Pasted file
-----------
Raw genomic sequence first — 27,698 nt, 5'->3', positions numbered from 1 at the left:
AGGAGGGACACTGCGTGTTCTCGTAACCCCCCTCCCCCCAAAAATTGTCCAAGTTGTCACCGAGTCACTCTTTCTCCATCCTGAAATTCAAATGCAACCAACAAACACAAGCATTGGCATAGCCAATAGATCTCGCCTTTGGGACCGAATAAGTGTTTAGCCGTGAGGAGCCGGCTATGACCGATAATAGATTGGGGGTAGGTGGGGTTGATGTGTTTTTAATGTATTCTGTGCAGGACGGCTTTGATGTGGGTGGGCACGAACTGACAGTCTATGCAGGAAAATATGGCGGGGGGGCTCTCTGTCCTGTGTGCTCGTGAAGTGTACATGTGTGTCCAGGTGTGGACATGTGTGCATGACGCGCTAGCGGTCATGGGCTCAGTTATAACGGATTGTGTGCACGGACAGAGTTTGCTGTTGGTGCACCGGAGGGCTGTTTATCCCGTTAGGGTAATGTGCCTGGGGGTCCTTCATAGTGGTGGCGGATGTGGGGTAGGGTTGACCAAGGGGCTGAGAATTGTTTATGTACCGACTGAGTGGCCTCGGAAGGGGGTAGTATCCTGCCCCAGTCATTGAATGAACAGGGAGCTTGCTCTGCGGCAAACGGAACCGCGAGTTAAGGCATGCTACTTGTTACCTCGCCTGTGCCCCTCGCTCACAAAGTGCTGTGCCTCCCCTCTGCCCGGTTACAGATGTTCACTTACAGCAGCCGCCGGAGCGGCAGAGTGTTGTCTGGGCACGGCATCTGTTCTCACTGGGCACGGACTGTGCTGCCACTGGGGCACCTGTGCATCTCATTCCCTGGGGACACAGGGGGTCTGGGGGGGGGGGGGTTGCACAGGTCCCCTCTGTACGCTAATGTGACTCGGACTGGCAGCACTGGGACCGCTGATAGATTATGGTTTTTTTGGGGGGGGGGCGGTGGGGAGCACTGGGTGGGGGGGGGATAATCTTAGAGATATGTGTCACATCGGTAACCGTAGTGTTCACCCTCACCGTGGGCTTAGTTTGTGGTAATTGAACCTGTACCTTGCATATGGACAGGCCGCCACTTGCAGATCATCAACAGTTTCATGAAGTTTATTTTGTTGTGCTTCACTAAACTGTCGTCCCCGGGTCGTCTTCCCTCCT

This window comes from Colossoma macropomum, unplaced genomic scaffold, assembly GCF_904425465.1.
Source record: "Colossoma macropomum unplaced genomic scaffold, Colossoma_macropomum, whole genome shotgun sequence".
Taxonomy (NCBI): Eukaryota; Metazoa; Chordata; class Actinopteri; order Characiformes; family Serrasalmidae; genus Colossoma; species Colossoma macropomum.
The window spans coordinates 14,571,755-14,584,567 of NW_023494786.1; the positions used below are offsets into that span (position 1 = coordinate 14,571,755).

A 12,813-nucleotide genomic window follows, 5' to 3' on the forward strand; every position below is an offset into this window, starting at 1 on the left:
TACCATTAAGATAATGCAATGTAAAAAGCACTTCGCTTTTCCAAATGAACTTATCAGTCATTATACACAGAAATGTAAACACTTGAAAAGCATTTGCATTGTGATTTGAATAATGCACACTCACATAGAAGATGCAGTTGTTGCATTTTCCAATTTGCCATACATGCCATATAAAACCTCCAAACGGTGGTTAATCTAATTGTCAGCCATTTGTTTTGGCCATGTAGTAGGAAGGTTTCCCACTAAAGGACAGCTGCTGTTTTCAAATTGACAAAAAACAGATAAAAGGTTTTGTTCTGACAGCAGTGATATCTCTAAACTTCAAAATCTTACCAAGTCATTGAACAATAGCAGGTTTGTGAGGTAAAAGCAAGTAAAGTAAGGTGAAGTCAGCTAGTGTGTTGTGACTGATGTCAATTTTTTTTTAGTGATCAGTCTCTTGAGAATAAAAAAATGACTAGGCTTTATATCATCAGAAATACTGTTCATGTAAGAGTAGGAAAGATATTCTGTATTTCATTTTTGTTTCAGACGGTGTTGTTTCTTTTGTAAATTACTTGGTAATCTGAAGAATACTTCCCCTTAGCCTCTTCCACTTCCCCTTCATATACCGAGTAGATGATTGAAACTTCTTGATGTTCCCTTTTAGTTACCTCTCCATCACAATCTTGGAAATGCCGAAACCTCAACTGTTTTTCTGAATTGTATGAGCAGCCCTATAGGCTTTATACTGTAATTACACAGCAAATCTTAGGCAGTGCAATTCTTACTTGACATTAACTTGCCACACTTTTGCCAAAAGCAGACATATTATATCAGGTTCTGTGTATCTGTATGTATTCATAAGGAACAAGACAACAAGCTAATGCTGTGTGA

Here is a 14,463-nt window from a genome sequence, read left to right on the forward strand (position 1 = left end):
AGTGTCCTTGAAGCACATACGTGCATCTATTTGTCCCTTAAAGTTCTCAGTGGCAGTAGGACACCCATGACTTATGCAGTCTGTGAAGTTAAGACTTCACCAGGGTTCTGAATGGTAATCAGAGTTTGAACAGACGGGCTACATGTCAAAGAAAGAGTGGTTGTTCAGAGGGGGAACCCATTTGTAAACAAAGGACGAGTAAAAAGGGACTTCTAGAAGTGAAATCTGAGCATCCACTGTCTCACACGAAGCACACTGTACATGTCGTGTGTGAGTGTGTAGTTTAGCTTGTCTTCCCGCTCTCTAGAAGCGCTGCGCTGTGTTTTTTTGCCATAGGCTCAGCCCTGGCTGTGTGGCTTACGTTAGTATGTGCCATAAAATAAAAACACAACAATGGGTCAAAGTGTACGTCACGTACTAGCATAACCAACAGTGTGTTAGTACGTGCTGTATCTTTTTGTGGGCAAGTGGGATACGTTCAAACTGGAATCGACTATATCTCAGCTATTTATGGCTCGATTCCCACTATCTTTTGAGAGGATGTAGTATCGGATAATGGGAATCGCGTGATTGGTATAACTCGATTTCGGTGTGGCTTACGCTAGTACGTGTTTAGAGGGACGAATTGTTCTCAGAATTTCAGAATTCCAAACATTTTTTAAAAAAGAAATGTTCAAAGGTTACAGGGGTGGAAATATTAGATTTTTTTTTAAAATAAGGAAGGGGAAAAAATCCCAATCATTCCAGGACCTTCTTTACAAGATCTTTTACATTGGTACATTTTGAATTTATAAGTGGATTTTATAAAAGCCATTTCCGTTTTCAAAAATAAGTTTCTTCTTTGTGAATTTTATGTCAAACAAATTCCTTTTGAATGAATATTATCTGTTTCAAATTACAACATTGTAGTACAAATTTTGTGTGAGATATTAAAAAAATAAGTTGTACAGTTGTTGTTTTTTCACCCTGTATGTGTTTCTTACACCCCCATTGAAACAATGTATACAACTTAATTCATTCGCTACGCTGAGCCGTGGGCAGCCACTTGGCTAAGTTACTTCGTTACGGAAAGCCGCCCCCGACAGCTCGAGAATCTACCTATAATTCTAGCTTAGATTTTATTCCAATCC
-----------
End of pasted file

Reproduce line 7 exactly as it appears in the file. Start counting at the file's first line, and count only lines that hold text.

A 12,813-nucleotide genomic window follows, 5' to 3' on the forward strand; every position below is an offset into this window, starting at 1 on the left: